“Are you bad, Johnny? Have you been bad with girls?”
A self-made millionaire (Richard Egan) travels with his wife (Constance Ford) and daughter (Sandra Dee) to a summer resort run by Egan’s former flame (Dorothy McGuire), her alcoholic husband (Arthur Kennedy), and their son (Troy Donahue). Soon Egan and McGuire have rekindled their romance, and Dee and Donahue have fallen for one another — but will Ford’s prudish sensibilities and sinister plans to milk her husband for alimony ruin everyone’s chance for happiness?
Genres, Themes, Actors, and Directors:
- Arthur Kennedy Films
- Beulah Bondi Films
- Class Relations
- Cross-Class Romance
- Delmer Daves Films
- Dorothy McGuire Films
- First Love
- Sandra Dee Films
Response to Peary’s Review:
Peary argues that this “first-rate trash about ‘we’ve gotta-be-good‘ young lovers… trying to find a refuge from their mixed up parents” is “lots of fun: it’s corny, there’s a lot of emphasis on sex, there’s hysteria.” He writes that “Dee and Donahue are a movie match made in camp heaven:
and Ford is deliciously diabolical.”
Indeed, there is so much overwrought melodrama and laughable dialogue in this soaper it’s hard to know where to begin in a critique. For instance, abusive Ford subjects Dee to a full physical examination after she’s been shipwrecked for a night with Donahue, despite Dee crying out in agony:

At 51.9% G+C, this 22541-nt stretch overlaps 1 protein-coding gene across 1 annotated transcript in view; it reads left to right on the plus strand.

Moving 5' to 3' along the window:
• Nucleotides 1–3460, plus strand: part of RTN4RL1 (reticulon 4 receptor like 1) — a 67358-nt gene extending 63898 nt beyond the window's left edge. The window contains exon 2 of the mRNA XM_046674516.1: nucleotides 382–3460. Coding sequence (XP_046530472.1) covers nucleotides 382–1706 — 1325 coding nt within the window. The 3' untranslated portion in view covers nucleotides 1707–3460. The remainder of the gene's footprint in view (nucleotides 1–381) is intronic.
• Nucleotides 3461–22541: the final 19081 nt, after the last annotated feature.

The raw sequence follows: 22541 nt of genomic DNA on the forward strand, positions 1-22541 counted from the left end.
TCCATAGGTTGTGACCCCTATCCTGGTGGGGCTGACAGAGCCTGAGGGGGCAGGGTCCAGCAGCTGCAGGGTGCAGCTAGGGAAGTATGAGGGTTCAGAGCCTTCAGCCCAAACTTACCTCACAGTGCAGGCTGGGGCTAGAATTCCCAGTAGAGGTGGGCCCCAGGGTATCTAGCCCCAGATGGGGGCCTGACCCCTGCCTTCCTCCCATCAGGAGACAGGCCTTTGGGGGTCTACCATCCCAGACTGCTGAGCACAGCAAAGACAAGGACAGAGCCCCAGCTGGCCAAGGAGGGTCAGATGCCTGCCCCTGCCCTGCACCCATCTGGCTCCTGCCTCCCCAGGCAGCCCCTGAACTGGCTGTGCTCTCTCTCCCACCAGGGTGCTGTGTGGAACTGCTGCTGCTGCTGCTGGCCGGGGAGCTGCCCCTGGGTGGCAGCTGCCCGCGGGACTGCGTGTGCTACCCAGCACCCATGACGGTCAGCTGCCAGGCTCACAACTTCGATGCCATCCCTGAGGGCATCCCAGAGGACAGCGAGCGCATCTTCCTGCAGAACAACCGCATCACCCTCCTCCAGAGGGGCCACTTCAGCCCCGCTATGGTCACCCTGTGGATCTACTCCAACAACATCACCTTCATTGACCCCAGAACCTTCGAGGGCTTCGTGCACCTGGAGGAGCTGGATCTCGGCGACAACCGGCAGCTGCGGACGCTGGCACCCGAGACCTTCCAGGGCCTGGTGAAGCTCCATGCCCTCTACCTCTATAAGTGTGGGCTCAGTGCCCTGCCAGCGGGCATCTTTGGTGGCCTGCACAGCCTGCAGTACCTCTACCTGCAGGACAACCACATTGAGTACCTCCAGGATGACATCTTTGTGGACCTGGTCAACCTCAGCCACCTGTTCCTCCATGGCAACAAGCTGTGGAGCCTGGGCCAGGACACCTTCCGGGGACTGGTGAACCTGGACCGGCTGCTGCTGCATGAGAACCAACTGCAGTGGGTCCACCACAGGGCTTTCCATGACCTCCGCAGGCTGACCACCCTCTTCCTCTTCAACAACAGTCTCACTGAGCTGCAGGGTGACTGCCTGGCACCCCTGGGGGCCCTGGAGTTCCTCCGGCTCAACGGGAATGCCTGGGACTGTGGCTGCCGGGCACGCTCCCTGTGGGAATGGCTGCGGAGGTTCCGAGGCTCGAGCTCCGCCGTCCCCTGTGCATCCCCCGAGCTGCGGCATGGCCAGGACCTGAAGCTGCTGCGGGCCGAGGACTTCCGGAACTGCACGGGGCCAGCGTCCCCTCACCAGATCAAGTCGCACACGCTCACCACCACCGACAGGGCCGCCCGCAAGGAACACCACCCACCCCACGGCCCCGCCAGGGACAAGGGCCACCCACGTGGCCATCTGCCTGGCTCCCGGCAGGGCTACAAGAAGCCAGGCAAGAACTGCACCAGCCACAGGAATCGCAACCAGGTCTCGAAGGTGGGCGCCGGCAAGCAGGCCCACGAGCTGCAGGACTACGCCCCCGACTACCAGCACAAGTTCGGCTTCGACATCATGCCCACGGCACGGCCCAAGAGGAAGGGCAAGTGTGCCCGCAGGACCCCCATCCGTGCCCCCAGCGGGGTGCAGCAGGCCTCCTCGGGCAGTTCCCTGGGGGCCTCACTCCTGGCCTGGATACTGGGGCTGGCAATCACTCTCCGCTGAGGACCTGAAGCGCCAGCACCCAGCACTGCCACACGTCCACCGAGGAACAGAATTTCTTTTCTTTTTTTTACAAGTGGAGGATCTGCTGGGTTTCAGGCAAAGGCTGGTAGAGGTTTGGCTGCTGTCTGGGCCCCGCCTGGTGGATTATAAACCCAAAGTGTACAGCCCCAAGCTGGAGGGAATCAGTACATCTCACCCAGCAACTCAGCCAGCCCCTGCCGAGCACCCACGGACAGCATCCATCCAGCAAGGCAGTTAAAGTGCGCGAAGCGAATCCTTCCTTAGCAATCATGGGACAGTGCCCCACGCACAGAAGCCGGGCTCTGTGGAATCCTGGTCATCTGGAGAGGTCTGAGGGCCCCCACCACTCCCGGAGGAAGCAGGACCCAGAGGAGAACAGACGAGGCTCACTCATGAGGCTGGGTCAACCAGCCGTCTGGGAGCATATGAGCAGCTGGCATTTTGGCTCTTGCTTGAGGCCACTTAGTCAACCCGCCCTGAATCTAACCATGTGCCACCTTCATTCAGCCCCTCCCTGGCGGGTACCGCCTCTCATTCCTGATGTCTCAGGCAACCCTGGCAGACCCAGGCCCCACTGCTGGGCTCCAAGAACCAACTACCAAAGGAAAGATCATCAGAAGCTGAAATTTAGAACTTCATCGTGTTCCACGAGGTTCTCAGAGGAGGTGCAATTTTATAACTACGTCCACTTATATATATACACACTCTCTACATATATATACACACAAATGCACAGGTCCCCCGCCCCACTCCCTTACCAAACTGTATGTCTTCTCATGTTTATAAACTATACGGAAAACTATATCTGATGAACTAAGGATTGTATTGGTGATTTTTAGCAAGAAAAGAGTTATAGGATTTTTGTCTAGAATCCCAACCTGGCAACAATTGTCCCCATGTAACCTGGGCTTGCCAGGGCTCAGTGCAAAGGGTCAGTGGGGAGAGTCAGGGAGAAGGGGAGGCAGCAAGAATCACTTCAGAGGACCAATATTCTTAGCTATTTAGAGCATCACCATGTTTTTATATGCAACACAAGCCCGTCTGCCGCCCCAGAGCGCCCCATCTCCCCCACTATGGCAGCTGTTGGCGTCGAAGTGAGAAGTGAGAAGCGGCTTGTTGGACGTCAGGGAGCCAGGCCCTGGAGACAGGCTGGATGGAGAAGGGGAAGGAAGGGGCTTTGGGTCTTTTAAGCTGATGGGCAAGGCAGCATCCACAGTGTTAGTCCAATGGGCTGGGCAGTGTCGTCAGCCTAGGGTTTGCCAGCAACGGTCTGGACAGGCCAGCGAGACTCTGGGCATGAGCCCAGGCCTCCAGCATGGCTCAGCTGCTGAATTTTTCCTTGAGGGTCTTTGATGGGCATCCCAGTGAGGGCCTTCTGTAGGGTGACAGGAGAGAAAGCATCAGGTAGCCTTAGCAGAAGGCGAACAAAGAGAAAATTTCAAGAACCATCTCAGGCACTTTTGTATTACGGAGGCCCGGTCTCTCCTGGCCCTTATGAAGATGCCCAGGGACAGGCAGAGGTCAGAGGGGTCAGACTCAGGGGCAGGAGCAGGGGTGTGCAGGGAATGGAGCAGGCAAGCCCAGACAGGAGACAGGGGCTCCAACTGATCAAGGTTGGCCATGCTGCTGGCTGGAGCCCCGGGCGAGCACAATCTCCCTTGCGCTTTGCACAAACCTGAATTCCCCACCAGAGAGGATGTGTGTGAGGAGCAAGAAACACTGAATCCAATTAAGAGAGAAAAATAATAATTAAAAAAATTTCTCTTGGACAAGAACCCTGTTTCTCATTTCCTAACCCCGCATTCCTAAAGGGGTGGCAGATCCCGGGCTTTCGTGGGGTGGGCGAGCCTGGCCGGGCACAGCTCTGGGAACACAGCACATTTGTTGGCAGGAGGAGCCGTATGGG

“I haven’t done anything wrong. I’ve been a good girl. I haven’t done anything wrong. Please, I want my father. No! No! No! I’ve been a good girl! No! No!”
Eventually, of course, Donahue and Dee’s love for one another transcends their parents’ fruitless attempts to keep them apart and they land in the Ultimate Trouble. Meanwhile, Kennedy’s alcoholism continues to worsen:
while McGuire and Egan live out their newly validated romance in a Frank Lloyd Wright house by the shore.
How will everything work out for the young lovers? You’ll have to watch to see — but be forewarned that Max Steiner’s recognizable score will remain stuck in your head indefinitely.
Redeeming Qualities and Moments:
- Fine Technicolor cinematography and location shooting
Yes, once, simply for its notoriety.
One thought on “Summer Place, A (1959)”
A once-must, for its place in cinema history.
It’s all-too-easy to view ‘ASP’ as a camp classic. Not that it should shy away from that designation; it certainly has enough cheesy dialogue to deserve it. (And not just dialogue; it has camp-classic moments such as Ford slapping Dee , who goes reeling – right into a Christmas tree! 😉 )
But I can imagine the powder keg that this movie must have been in 1959, when it got itself slapped with a ‘Condemned’ rating from the Catholic Legion of Decency. Imagine: putting adultery, divorce and teen sex together in one movie?! (in beautiful, glossy color, with a romantic score, no less!), and thinking it would get away with that?! 😉
‘ASP’ was the perfect ‘bridge’ movie that took views on morality kicking-and-screaming out of the ’50s and tentatively (but with an encouraging push) into the ’60s. So it sort of makes sense that the movie itself (calculated and exaggerated as it is) reflects that transition awkwardly for effect.
This isn’t just your average ‘suds’ flick. Yes, much of it reads as silly (and sometimes leaves you thinking, ‘Who talks this way?!’) – but much of it is also the soaking-in-social-commentary transition film that it was in 1959.